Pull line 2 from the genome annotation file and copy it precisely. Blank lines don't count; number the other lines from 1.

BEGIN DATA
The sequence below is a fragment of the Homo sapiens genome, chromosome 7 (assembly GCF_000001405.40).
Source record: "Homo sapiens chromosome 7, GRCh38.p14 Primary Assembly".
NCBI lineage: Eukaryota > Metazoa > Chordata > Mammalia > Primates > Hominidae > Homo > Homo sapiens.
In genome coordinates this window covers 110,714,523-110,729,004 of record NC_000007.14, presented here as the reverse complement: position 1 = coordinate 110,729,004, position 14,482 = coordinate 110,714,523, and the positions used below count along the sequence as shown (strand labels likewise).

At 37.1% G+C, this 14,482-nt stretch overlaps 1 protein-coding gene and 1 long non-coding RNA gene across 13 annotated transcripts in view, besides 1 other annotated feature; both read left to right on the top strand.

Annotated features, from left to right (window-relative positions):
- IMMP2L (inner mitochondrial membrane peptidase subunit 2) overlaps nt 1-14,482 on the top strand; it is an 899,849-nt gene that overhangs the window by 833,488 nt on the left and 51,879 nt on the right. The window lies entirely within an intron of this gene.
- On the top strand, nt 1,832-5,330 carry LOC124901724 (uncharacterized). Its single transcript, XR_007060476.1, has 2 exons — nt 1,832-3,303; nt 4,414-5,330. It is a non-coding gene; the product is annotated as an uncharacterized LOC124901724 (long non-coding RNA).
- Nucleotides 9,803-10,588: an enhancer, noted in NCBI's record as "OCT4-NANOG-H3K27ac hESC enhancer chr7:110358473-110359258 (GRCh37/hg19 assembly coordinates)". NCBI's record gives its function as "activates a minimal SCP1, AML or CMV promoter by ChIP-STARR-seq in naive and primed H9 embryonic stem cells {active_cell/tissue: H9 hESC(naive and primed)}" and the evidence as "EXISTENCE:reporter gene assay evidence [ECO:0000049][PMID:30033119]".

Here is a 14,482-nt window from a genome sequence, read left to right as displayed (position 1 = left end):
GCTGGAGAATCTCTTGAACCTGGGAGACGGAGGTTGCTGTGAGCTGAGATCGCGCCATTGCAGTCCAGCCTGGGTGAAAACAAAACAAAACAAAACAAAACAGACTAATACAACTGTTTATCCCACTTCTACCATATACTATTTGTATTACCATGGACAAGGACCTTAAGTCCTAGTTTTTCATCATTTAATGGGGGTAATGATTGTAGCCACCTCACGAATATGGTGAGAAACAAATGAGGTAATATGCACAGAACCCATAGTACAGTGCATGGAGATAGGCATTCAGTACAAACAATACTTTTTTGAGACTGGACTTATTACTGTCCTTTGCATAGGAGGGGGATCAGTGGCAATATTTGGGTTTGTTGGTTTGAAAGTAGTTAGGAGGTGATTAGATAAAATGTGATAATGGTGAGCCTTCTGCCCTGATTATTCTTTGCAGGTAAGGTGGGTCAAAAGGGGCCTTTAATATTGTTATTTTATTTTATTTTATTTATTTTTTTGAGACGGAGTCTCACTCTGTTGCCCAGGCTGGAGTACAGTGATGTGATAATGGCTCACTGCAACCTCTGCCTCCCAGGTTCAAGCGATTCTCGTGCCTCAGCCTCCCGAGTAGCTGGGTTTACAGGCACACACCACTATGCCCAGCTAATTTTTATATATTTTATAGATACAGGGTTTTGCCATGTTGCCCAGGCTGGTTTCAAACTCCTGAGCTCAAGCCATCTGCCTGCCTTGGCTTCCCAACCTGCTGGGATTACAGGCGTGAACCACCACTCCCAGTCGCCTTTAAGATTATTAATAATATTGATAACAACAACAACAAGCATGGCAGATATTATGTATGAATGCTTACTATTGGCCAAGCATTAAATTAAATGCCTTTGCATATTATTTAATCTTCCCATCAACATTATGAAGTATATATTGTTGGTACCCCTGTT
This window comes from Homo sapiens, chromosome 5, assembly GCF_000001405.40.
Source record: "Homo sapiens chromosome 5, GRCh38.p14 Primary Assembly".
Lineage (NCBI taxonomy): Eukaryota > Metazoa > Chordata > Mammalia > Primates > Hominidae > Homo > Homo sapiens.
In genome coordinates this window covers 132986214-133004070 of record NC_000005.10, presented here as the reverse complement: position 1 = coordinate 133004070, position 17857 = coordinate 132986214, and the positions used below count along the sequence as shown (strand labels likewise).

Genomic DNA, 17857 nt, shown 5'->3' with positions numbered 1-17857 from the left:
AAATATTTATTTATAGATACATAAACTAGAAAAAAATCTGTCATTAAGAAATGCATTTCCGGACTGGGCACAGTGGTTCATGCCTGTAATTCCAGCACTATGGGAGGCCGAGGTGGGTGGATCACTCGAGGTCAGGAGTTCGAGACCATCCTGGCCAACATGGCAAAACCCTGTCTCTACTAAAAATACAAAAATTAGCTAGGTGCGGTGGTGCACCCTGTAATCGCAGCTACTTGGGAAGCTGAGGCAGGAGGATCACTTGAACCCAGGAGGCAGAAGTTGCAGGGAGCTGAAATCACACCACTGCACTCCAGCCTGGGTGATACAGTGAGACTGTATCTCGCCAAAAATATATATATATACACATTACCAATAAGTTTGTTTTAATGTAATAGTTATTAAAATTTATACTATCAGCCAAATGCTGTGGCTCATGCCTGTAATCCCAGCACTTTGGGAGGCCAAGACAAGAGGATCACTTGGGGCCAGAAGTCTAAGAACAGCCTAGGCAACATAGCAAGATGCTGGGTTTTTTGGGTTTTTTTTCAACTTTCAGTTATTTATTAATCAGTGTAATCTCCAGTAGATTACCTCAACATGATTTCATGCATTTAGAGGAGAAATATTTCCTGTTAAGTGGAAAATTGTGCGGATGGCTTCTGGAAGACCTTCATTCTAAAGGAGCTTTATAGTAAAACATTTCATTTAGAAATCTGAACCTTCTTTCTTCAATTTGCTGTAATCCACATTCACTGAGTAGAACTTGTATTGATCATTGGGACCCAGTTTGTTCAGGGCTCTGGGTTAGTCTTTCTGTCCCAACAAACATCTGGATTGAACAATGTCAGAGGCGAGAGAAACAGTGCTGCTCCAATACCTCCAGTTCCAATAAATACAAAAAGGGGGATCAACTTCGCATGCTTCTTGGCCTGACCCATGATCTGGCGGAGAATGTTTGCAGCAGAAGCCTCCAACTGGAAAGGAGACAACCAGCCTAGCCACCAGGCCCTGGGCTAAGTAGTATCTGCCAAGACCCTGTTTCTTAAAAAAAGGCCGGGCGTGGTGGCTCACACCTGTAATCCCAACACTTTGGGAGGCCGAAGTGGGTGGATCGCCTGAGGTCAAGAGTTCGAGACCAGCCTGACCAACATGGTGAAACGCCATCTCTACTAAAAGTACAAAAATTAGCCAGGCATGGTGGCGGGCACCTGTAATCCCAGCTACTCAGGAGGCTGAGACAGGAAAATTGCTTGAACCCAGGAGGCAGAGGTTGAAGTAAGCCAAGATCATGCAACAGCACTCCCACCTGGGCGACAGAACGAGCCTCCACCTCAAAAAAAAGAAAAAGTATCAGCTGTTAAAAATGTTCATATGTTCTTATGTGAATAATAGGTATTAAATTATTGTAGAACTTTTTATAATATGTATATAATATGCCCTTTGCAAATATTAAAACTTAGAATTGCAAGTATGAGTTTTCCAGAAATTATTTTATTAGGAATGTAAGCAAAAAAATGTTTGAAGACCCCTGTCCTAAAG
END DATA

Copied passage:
Source record: "Homo sapiens chromosome 7, GRCh38.p14 Primary Assembly".